The Docker Image 'imixs/hadoop' provides a Docker image to setup a single node hadoop cluster. This container can be used to test the hadoop HttpFS Rest API. The image is based on the official openjdk:8 Docker image and was inspired from athlinks/hadoop.
The Docker Image 'imixs/hadoop' provides the following features:
- inherit form official openJDK
- runs hadoop with OpenJDK 8
- starts a single node hadoop cluster
- support HttpFS and WebHDFS Rest API
- installation path: /opt/hadoop
- linux user: hduser
- data volume /data/hdfs/
This Docker image is for test purpose only. The container should only run in a system environment protected from external access. For that reason no kerberos security module is part of this image.
The Rest API
Apache Hadoop provides a high performance native protocol for accessing HDFS. While this is great for Hadoop applications running inside a Hadoop cluster, external applications typically need to connect to HDFS from the outside. Using the native HDFS protocol means installing Hadoop and a Java binding with those applications. To access the hadoop cluster without these libraries a standard RESTful mechanism can be used.
As part of the hadoop standard REST API the WebHDFS takes advantages of the parallelism that a Hadoop cluster offers.
Further, WebHDFS retains the security that the native Hadoop protocol offers. It also fits well into the overall strategy of providing web services access to all Hadoop components. Read also the official documentation of the Hadoop WebHDFS REST API.
The WebHDFS API is accessible through the default port 50075.
As the WebHDFS API need access to the namenode as well to all datanodes within a hadoop cluster, the HttpFS Rest API provides a REST HTTP gateway supporting all HDFS File System operations (read and write) from a dedicated proxy server. HttpFS is interoperable with the webhdfs REST HTTP API. The HttpFS API is accessible through the default port 14000. As HttpFS runs on a separate server,
The HttpFS API is accessible through the default port 14000.
HttpFS can be used to transfer data between clusters running different versions of Hadoop (overcoming RPC versioning issues), for example using Hadoop DistCP.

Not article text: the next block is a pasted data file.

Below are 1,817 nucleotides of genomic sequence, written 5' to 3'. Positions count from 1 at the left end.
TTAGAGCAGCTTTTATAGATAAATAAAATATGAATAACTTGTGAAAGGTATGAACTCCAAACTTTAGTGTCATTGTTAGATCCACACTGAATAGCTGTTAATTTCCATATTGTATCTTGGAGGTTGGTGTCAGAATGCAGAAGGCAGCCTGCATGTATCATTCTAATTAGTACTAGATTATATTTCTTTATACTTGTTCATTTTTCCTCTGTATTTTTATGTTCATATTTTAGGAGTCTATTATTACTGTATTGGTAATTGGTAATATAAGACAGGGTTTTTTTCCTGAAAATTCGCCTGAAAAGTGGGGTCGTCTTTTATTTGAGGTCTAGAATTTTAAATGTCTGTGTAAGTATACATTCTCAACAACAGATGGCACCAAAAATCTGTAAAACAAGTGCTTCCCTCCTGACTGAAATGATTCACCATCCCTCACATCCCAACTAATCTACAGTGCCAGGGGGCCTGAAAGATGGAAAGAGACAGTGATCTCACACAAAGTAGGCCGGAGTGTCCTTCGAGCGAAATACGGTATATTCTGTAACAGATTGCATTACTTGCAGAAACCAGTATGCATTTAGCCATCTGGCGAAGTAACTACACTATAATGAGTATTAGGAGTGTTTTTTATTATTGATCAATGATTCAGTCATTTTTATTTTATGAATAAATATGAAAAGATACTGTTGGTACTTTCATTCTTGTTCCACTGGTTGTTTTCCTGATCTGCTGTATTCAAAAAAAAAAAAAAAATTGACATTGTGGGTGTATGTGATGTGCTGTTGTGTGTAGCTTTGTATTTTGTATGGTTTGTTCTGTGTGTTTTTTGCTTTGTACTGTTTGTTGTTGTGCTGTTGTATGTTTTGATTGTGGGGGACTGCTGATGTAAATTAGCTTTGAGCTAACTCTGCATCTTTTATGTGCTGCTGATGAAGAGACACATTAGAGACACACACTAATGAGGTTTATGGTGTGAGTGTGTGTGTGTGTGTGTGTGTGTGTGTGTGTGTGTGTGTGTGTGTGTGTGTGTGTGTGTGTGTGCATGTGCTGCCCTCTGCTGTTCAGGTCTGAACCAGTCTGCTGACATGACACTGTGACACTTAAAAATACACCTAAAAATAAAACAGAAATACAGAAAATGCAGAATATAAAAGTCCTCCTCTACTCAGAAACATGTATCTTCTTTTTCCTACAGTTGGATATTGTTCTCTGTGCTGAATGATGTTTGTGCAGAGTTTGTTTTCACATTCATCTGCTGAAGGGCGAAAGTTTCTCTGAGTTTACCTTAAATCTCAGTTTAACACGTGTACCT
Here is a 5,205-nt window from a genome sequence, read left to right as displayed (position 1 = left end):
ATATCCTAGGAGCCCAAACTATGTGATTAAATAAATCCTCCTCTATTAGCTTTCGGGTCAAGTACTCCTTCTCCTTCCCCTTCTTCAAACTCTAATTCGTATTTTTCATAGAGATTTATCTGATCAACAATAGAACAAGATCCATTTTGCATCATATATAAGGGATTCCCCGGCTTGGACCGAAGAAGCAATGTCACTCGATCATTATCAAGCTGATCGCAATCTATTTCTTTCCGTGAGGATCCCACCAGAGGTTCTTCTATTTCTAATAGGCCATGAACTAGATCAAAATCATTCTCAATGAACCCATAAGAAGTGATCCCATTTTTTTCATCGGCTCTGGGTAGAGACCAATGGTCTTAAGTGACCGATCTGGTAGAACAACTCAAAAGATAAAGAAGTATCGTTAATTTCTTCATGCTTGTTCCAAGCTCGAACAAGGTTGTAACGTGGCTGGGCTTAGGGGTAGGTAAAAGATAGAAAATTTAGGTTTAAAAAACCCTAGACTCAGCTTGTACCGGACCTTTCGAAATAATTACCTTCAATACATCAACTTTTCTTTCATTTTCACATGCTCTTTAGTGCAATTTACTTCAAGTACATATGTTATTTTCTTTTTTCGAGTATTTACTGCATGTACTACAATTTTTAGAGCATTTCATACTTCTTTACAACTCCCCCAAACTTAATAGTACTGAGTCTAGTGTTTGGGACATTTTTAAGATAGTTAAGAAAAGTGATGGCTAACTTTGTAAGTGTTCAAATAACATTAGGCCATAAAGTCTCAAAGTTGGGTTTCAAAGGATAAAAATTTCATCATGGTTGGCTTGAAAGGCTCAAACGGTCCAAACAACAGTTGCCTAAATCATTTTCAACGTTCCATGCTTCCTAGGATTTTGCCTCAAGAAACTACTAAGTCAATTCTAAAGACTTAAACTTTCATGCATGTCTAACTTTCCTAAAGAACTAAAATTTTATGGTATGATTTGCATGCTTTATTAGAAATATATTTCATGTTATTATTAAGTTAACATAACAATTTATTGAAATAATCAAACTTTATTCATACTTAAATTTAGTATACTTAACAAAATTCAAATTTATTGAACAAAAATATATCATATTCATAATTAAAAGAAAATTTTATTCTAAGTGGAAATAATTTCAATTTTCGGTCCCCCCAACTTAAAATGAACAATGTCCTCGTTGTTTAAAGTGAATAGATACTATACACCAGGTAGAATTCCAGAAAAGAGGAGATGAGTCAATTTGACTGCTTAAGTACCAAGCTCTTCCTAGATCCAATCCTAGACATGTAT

HttpFS can be used to access data in HDFS on a cluster behind of a firewall as the HttpFS server acts as a gateway and may be the only system that is allowed to cross the firewall into the cluster.
HttpFS can be used to access data in HDFS using HTTP utilities (such as curl and wget) and HTTP libraries Perl from other languages than Java.
The webhdfs client FileSystem implementation can be used to access HttpFS using the Hadoop filesystem command (hadoop fs) line tool as well as from Java applications using the Hadoop FileSystem Java API.
HttpFS has built-in security supporting Hadoop pseudo authentication and HTTP SPNEGO Kerberos and other pluggable authentication mechanisms. It also provides Hadoop proxy user support.
Note: Imixs/Hadoop supports the HttpFS Rest API on port 14000 as also the Webhdfs API on port 50075. If Webhdfs is needed, a explizit hostame must be defined when starting the docker container. This is to support the redirect mechanism to the datanode! (run option '-h hadoop.local')
1. Install Docker
Follow the Docker installation instructions for your host system.
2. Running and stopping a container
The container includes a start script running a namenode and a datanode. The container can be started with the following Docker run command:
docker run --name="hadoop" -d -p 9000:9000 -p 50070:50070 -p 14000:14000 imixs/hadoop
The docker container can be access via the WebHDFS Rest API as also the Hadoop Web Client.
When the container is started the first time, it automatically formats a Docker data volume for the hadoop filesystem HDFS. To restart an existing container run the command:
docker start hadoop
The option "-h hadoop.local" defines a host name for the running container. This hostname is important as the WebHDFS will redirect to the datanode with this host name. You should define this host name in your client test environment.
To show Logfiles from the running container run command:
docker logs -f hadoop
Stopping the container
To stop and remove the Docker container run the Docker command:
docker stop hadoop && docker rm hadoop
You can access the hadoop Web Interface from your browser:
<img src="screen_001.png" alt="Imixs-BPMN" width="640"/>
To test the hadoop file system, first start a bash in the running container:
docker exec -it hadoop /bin/bash
Now from the docker console you can create and read a test file:
echo "Hello Hadoop :-)" > test.txt hdfs dfs -copyFromLocal test.txt / hdfs dfs -ls /
You will see the output in the hadoop log file and the new created file.
Found 1 items -rw-r--r-- 1 root supergroup 18 2017-06-28 21:45 /test.txt
Testing the WebHDFS Rest API
To test the Rest API you can run the culr command from outside the container:
curl -sS 'http://hadoop.local:14000/webhdfs/v1/test.txt?op=OPEN&user.name=root' >Hello Hadoop :-)
Checkout the sources from GitHub:
git clone https://github.com/imixs/imixs-docker.git git checkout -b master origin/master
To build the image from the Dockerfile run:
docker build --tag=imixs/hadoop ./hadoop
To log into the container, start it and run:
docker exec -it hadoop /bin/bash
To remove the image run
docker stop hadoop docker rmi imixs/hadoop